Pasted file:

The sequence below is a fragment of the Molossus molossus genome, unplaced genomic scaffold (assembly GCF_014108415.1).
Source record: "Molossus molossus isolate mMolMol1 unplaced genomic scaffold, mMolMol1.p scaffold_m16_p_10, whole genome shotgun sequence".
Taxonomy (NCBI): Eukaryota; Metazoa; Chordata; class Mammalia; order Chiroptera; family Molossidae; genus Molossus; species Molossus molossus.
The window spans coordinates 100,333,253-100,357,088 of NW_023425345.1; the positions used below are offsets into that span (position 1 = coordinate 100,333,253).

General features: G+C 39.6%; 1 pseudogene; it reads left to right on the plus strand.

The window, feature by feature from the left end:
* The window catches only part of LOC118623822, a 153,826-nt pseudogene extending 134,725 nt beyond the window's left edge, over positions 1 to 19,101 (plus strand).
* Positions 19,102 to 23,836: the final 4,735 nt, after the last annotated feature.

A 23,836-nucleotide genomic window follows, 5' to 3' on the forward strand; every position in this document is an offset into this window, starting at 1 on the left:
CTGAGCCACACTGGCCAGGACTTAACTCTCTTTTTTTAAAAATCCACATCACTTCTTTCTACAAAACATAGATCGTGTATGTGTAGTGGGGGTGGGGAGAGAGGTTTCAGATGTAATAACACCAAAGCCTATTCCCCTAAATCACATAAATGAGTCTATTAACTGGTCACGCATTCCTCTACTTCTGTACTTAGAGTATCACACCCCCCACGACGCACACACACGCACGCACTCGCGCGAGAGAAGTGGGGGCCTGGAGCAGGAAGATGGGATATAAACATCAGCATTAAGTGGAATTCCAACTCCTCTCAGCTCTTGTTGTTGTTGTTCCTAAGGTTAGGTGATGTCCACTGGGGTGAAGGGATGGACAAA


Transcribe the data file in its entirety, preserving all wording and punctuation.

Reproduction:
The sequence below is a fragment of the Molossus molossus genome, unplaced genomic scaffold (assembly GCF_014108415.1).
Source record: "Molossus molossus isolate mMolMol1 unplaced genomic scaffold, mMolMol1.p scaffold_m16_p_10, whole genome shotgun sequence".
Taxonomy (NCBI): Eukaryota; Metazoa; Chordata; class Mammalia; order Chiroptera; family Molossidae; genus Molossus; species Molossus molossus.
The window spans coordinates 100,333,253-100,357,088 of NW_023425345.1; the positions used below are offsets into that span (position 1 = coordinate 100,333,253).

General features: G+C 39.6%; 1 pseudogene; it reads left to right on the plus strand.

The window, feature by feature from the left end:
* The window catches only part of LOC118623822, a 153,826-nt pseudogene extending 134,725 nt beyond the window's left edge, over positions 1 to 19,101 (plus strand).
* Positions 19,102 to 23,836: the final 4,735 nt, after the last annotated feature.

A 23,836-nucleotide genomic window follows, 5' to 3' on the forward strand; every position in this document is an offset into this window, starting at 1 on the left:
CTGAGCCACACTGGCCAGGACTTAACTCTCTTTTTTTAAAAATCCACATCACTTCTTTCTACAAAACATAGATCGTGTATGTGTAGTGGGGGTGGGGAGAGAGGTTTCAGATGTAATAACACCAAAGCCTATTCCCCTAAATCACATAAATGAGTCTATTAACTGGTCACGCATTCCTCTACTTCTGTACTTAGAGTATCACACCCCCCACGACGCACACACACGCACGCACTCGCGCGAGAGAAGTGGGGGCCTGGAGCAGGAAGATGGGATATAAACATCAGCATTAAGTGGAATTCCAACTCCTCTCAGCTCTTGTTGTTGTTGTTCCTAAGGTTAGGTGATGTCCACTGGGGTGAAGGGATGGACAAA